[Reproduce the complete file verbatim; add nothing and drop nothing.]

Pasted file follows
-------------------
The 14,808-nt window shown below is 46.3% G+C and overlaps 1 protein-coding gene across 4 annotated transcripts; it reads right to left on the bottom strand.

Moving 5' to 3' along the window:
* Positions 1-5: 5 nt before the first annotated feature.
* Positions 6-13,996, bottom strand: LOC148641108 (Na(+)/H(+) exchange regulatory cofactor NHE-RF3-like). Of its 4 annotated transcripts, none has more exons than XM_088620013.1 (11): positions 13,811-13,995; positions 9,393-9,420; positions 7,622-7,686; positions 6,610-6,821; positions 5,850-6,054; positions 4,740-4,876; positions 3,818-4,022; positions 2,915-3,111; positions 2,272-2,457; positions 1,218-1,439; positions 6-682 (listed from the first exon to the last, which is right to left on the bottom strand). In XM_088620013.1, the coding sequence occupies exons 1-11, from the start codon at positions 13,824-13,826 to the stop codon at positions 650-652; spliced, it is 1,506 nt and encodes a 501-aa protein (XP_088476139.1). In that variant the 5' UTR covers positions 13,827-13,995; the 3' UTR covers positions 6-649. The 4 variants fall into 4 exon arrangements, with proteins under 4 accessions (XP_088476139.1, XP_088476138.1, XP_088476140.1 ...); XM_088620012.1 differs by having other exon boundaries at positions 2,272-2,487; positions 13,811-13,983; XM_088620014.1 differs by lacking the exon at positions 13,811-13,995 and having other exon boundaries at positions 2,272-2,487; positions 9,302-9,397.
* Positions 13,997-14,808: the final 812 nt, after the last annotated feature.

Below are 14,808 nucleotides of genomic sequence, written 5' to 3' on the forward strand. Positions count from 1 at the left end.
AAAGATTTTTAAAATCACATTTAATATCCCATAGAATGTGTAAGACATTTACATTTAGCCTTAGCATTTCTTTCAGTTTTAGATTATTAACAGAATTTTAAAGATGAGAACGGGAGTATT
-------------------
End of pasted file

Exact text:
The 14,808-nt window shown below is 46.3% G+C and overlaps 1 protein-coding gene across 4 annotated transcripts; it reads right to left on the bottom strand.

Moving 5' to 3' along the window:
* Positions 1-5: 5 nt before the first annotated feature.
* Positions 6-13,996, bottom strand: LOC148641108 (Na(+)/H(+) exchange regulatory cofactor NHE-RF3-like). Of its 4 annotated transcripts, none has more exons than XM_088620013.1 (11): positions 13,811-13,995; positions 9,393-9,420; positions 7,622-7,686; positions 6,610-6,821; positions 5,850-6,054; positions 4,740-4,876; positions 3,818-4,022; positions 2,915-3,111; positions 2,272-2,457; positions 1,218-1,439; positions 6-682 (listed from the first exon to the last, which is right to left on the bottom strand). In XM_088620013.1, the coding sequence occupies exons 1-11, from the start codon at positions 13,824-13,826 to the stop codon at positions 650-652; spliced, it is 1,506 nt and encodes a 501-aa protein (XP_088476139.1). In that variant the 5' UTR covers positions 13,827-13,995; the 3' UTR covers positions 6-649. The 4 variants fall into 4 exon arrangements, with proteins under 4 accessions (XP_088476139.1, XP_088476138.1, XP_088476140.1 ...); XM_088620012.1 differs by having other exon boundaries at positions 2,272-2,487; positions 13,811-13,983; XM_088620014.1 differs by lacking the exon at positions 13,811-13,995 and having other exon boundaries at positions 2,272-2,487; positions 9,302-9,397.
* Positions 13,997-14,808: the final 812 nt, after the last annotated feature.

Below are 14,808 nucleotides of genomic sequence, written 5' to 3' on the forward strand. Positions count from 1 at the left end.
AAAGATTTTTAAAATCACATTTAATATCCCATAGAATGTGTAAGACATTTACATTTAGCCTTAGCATTTCTTTCAGTTTTAGATTATTAACAGAATTTTAAAGATGAGAACGGGAGTATT